The sternocleidomastoid (SCM) is muscle located on the anterior portion of the neck. It becomes prominently visible when the head is turned to left or right. There are two of these muscles, and they both work to rotate the head, laterally flex the head, and elevate the chin. The name of the sternocleidomastoid describes the attachments of this muscle to the body. One end attaches to the mastoid process just behind the ear. The distal end splits and attaches to both the clavicle and the sternum.
There are 3 trigger points that are located on the sternocleidomastoid. The first is located just underneath the mastoid process. The second is located about halfway between the mastoid and the sternal attachment ends of the muscle. The third is located about one fingerbreadth above the sternal head attachment. Any one of these, or all three may contribute to recurring type of headaches. In fact, if a trigger point is present, pressing them may result in a mild reproduction of the pain. Pressing these trigger points may also create a familiar headache. This would be a valid indication that sufferers have found at least one major contributor to their own headaches.
Trigger points in the SCM can contribute to pain in the temporal, occipital, and parietal areas of the skull. Sometimes pain in the jaw or pain behind the eye can be felt when pressing these trigger points. Often, a headache in the forehead can be due to trigger points in the sternocleidomastoid. Rarely does the SCM exhibit pain at the site of the muscle. Hence, most of the pain is referral pain and felt in other parts of the head and neck area. Other issues that may arise from SCM tightness are: toothache, dizziness, rhinitis, face pain, lacrimation, ptosis, and coryza.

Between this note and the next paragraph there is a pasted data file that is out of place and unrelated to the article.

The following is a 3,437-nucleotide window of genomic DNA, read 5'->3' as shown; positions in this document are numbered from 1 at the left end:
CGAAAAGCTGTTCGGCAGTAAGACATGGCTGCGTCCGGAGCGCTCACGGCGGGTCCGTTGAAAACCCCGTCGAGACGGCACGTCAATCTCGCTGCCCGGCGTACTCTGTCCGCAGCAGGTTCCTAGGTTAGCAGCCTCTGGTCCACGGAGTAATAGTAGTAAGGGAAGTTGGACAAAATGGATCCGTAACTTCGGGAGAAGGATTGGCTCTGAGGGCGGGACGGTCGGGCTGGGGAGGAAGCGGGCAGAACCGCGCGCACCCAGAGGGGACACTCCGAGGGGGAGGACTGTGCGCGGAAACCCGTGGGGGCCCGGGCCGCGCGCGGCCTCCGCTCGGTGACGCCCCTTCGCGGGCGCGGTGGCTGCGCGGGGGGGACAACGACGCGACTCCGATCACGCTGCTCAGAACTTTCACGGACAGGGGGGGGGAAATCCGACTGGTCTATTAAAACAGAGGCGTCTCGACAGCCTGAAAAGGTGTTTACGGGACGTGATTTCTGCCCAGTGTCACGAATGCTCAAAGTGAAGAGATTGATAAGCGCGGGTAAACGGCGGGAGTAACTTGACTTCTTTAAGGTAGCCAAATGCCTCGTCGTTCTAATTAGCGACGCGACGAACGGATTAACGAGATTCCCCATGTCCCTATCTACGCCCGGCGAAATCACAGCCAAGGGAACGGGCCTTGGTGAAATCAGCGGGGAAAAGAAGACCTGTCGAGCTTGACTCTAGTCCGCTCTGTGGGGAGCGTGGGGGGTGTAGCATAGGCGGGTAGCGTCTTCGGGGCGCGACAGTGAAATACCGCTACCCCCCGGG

Treatment: Hold the head in a neutral position or slightly forward to disengage the SCM. It’s easier to massage the left SCM with the right hand and vice-versa. With the thumb on the inside (near trachea) and the fingers on the opposite side of the SCM, pinch the muscle between the fingers. Grasp and release from the top of the muscle near the ear, all the way down to the sternal and clavicular ends.
Please note that if you are grasping and you feel a pulse, you are on a blood vessel. Make sure that the thumb and fingers are fairly superficial and not grasping too deeply into the muscle tissue. The sternocleidomastoid is a superficial muscle and should be palpated with ease.
Massage the SCM for 5-10 minutes twice a day, 3-4 times a week.